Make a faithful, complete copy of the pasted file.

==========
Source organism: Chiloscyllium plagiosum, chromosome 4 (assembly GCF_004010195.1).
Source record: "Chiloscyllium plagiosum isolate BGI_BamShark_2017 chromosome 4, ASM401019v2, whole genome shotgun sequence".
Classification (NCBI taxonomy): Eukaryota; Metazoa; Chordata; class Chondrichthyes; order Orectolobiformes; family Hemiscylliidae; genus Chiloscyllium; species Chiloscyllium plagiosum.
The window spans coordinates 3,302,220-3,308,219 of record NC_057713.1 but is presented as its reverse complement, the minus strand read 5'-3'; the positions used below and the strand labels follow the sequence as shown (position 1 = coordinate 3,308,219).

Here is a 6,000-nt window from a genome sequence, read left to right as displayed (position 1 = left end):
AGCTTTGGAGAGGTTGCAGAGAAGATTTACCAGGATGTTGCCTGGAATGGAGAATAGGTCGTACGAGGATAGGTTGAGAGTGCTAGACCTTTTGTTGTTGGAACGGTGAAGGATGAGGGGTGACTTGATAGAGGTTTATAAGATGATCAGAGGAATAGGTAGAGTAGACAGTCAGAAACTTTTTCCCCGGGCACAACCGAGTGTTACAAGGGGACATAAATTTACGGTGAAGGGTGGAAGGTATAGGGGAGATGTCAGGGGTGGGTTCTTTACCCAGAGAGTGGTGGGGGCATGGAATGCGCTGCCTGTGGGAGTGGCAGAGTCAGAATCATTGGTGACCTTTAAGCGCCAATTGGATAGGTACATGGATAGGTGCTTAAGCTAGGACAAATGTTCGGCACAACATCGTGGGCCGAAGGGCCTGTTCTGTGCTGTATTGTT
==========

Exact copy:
Source organism: Chiloscyllium plagiosum, chromosome 4 (assembly GCF_004010195.1).
Source record: "Chiloscyllium plagiosum isolate BGI_BamShark_2017 chromosome 4, ASM401019v2, whole genome shotgun sequence".
Classification (NCBI taxonomy): Eukaryota; Metazoa; Chordata; class Chondrichthyes; order Orectolobiformes; family Hemiscylliidae; genus Chiloscyllium; species Chiloscyllium plagiosum.
The window spans coordinates 3,302,220-3,308,219 of record NC_057713.1 but is presented as its reverse complement, the minus strand read 5'-3'; the positions used below and the strand labels follow the sequence as shown (position 1 = coordinate 3,308,219).

Here is a 6,000-nt window from a genome sequence, read left to right as displayed (position 1 = left end):
AGCTTTGGAGAGGTTGCAGAGAAGATTTACCAGGATGTTGCCTGGAATGGAGAATAGGTCGTACGAGGATAGGTTGAGAGTGCTAGACCTTTTGTTGTTGGAACGGTGAAGGATGAGGGGTGACTTGATAGAGGTTTATAAGATGATCAGAGGAATAGGTAGAGTAGACAGTCAGAAACTTTTTCCCCGGGCACAACCGAGTGTTACAAGGGGACATAAATTTACGGTGAAGGGTGGAAGGTATAGGGGAGATGTCAGGGGTGGGTTCTTTACCCAGAGAGTGGTGGGGGCATGGAATGCGCTGCCTGTGGGAGTGGCAGAGTCAGAATCATTGGTGACCTTTAAGCGCCAATTGGATAGGTACATGGATAGGTGCTTAAGCTAGGACAAATGTTCGGCACAACATCGTGGGCCGAAGGGCCTGTTCTGTGCTGTATTGTT